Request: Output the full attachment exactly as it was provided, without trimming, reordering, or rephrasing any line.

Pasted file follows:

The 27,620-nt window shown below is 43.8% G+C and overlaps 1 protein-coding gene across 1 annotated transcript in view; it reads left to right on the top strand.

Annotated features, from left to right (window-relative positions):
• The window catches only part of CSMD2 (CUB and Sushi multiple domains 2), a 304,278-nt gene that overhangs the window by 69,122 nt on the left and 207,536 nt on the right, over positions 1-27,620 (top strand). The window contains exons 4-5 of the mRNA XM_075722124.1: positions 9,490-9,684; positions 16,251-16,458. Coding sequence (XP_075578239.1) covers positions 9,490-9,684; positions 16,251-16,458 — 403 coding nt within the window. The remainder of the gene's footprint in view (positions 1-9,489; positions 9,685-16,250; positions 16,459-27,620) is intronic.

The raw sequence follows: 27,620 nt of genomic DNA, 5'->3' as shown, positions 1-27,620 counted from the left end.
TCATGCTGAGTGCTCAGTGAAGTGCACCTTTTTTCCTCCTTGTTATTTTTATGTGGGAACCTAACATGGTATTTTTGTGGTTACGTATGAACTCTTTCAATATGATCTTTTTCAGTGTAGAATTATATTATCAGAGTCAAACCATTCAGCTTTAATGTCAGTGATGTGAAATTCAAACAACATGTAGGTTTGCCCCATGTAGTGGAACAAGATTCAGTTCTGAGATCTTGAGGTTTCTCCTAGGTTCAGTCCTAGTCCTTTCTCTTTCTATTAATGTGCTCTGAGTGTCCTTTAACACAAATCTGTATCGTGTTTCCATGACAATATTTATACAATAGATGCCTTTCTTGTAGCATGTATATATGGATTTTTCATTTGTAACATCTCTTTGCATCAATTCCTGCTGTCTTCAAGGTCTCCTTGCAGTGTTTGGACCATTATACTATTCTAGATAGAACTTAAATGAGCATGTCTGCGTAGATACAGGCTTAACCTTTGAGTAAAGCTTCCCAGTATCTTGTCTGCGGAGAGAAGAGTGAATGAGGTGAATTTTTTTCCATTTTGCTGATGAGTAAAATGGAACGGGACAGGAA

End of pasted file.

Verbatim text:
The 27,620-nt window shown below is 43.8% G+C and overlaps 1 protein-coding gene across 1 annotated transcript in view; it reads left to right on the top strand.

Annotated features, from left to right (window-relative positions):
• The window catches only part of CSMD2 (CUB and Sushi multiple domains 2), a 304,278-nt gene that overhangs the window by 69,122 nt on the left and 207,536 nt on the right, over positions 1-27,620 (top strand). The window contains exons 4-5 of the mRNA XM_075722124.1: positions 9,490-9,684; positions 16,251-16,458. Coding sequence (XP_075578239.1) covers positions 9,490-9,684; positions 16,251-16,458 — 403 coding nt within the window. The remainder of the gene's footprint in view (positions 1-9,489; positions 9,685-16,250; positions 16,459-27,620) is intronic.

The raw sequence follows: 27,620 nt of genomic DNA, 5'->3' as shown, positions 1-27,620 counted from the left end.
TCATGCTGAGTGCTCAGTGAAGTGCACCTTTTTTCCTCCTTGTTATTTTTATGTGGGAACCTAACATGGTATTTTTGTGGTTACGTATGAACTCTTTCAATATGATCTTTTTCAGTGTAGAATTATATTATCAGAGTCAAACCATTCAGCTTTAATGTCAGTGATGTGAAATTCAAACAACATGTAGGTTTGCCCCATGTAGTGGAACAAGATTCAGTTCTGAGATCTTGAGGTTTCTCCTAGGTTCAGTCCTAGTCCTTTCTCTTTCTATTAATGTGCTCTGAGTGTCCTTTAACACAAATCTGTATCGTGTTTCCATGACAATATTTATACAATAGATGCCTTTCTTGTAGCATGTATATATGGATTTTTCATTTGTAACATCTCTTTGCATCAATTCCTGCTGTCTTCAAGGTCTCCTTGCAGTGTTTGGACCATTATACTATTCTAGATAGAACTTAAATGAGCATGTCTGCGTAGATACAGGCTTAACCTTTGAGTAAAGCTTCCCAGTATCTTGTCTGCGGAGAGAAGAGTGAATGAGGTGAATTTTTTTCCATTTTGCTGATGAGTAAAATGGAACGGGACAGGAA